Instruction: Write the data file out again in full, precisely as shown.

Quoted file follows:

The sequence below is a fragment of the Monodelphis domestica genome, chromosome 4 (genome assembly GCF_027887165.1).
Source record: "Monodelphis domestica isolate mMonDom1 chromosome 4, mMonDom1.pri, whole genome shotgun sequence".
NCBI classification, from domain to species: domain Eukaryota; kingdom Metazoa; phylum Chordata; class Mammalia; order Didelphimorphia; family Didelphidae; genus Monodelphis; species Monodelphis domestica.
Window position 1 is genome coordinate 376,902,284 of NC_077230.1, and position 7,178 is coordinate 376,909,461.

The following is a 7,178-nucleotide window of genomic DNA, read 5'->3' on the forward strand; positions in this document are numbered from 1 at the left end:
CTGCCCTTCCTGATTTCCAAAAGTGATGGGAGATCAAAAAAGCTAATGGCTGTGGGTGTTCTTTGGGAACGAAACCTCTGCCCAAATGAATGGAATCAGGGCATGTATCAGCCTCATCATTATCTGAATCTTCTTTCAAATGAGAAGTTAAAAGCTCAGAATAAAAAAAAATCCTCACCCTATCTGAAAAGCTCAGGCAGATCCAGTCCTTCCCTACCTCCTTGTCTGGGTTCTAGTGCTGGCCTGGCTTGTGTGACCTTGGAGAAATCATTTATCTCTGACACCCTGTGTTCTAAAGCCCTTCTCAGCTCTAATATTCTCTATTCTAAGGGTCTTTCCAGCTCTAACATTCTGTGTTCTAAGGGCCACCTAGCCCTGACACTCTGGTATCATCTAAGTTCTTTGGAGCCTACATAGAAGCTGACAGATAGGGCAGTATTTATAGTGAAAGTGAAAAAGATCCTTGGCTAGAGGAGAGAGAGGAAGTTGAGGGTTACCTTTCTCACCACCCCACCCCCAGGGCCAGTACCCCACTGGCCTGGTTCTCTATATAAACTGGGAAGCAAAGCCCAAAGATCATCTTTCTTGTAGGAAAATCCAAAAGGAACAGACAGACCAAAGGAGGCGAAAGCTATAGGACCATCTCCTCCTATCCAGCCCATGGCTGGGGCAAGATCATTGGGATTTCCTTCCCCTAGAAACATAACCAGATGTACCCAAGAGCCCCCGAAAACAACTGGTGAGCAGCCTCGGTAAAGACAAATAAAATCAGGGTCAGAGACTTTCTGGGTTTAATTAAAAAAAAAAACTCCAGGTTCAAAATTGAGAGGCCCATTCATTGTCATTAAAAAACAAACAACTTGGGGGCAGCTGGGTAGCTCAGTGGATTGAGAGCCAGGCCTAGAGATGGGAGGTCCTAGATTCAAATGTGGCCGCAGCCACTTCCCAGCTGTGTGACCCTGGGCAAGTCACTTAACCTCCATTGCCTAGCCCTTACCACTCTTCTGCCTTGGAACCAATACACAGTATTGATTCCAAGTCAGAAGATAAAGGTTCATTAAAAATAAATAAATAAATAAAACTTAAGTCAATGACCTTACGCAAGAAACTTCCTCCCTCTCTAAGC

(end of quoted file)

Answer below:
The sequence below is a fragment of the Monodelphis domestica genome, chromosome 4 (genome assembly GCF_027887165.1).
Source record: "Monodelphis domestica isolate mMonDom1 chromosome 4, mMonDom1.pri, whole genome shotgun sequence".
NCBI classification, from domain to species: domain Eukaryota; kingdom Metazoa; phylum Chordata; class Mammalia; order Didelphimorphia; family Didelphidae; genus Monodelphis; species Monodelphis domestica.
Window position 1 is genome coordinate 376,902,284 of NC_077230.1, and position 7,178 is coordinate 376,909,461.

The following is a 7,178-nucleotide window of genomic DNA, read 5'->3' on the forward strand; positions in this document are numbered from 1 at the left end:
CTGCCCTTCCTGATTTCCAAAAGTGATGGGAGATCAAAAAAGCTAATGGCTGTGGGTGTTCTTTGGGAACGAAACCTCTGCCCAAATGAATGGAATCAGGGCATGTATCAGCCTCATCATTATCTGAATCTTCTTTCAAATGAGAAGTTAAAAGCTCAGAATAAAAAAAAATCCTCACCCTATCTGAAAAGCTCAGGCAGATCCAGTCCTTCCCTACCTCCTTGTCTGGGTTCTAGTGCTGGCCTGGCTTGTGTGACCTTGGAGAAATCATTTATCTCTGACACCCTGTGTTCTAAAGCCCTTCTCAGCTCTAATATTCTCTATTCTAAGGGTCTTTCCAGCTCTAACATTCTGTGTTCTAAGGGCCACCTAGCCCTGACACTCTGGTATCATCTAAGTTCTTTGGAGCCTACATAGAAGCTGACAGATAGGGCAGTATTTATAGTGAAAGTGAAAAAGATCCTTGGCTAGAGGAGAGAGAGGAAGTTGAGGGTTACCTTTCTCACCACCCCACCCCCAGGGCCAGTACCCCACTGGCCTGGTTCTCTATATAAACTGGGAAGCAAAGCCCAAAGATCATCTTTCTTGTAGGAAAATCCAAAAGGAACAGACAGACCAAAGGAGGCGAAAGCTATAGGACCATCTCCTCCTATCCAGCCCATGGCTGGGGCAAGATCATTGGGATTTCCTTCCCCTAGAAACATAACCAGATGTACCCAAGAGCCCCCGAAAACAACTGGTGAGCAGCCTCGGTAAAGACAAATAAAATCAGGGTCAGAGACTTTCTGGGTTTAATTAAAAAAAAAAACTCCAGGTTCAAAATTGAGAGGCCCATTCATTGTCATTAAAAAACAAACAACTTGGGGGCAGCTGGGTAGCTCAGTGGATTGAGAGCCAGGCCTAGAGATGGGAGGTCCTAGATTCAAATGTGGCCGCAGCCACTTCCCAGCTGTGTGACCCTGGGCAAGTCACTTAACCTCCATTGCCTAGCCCTTACCACTCTTCTGCCTTGGAACCAATACACAGTATTGATTCCAAGTCAGAAGATAAAGGTTCATTAAAAATAAATAAATAAATAAAACTTAAGTCAATGACCTTACGCAAGAAACTTCCTCCCTCTCTAAGC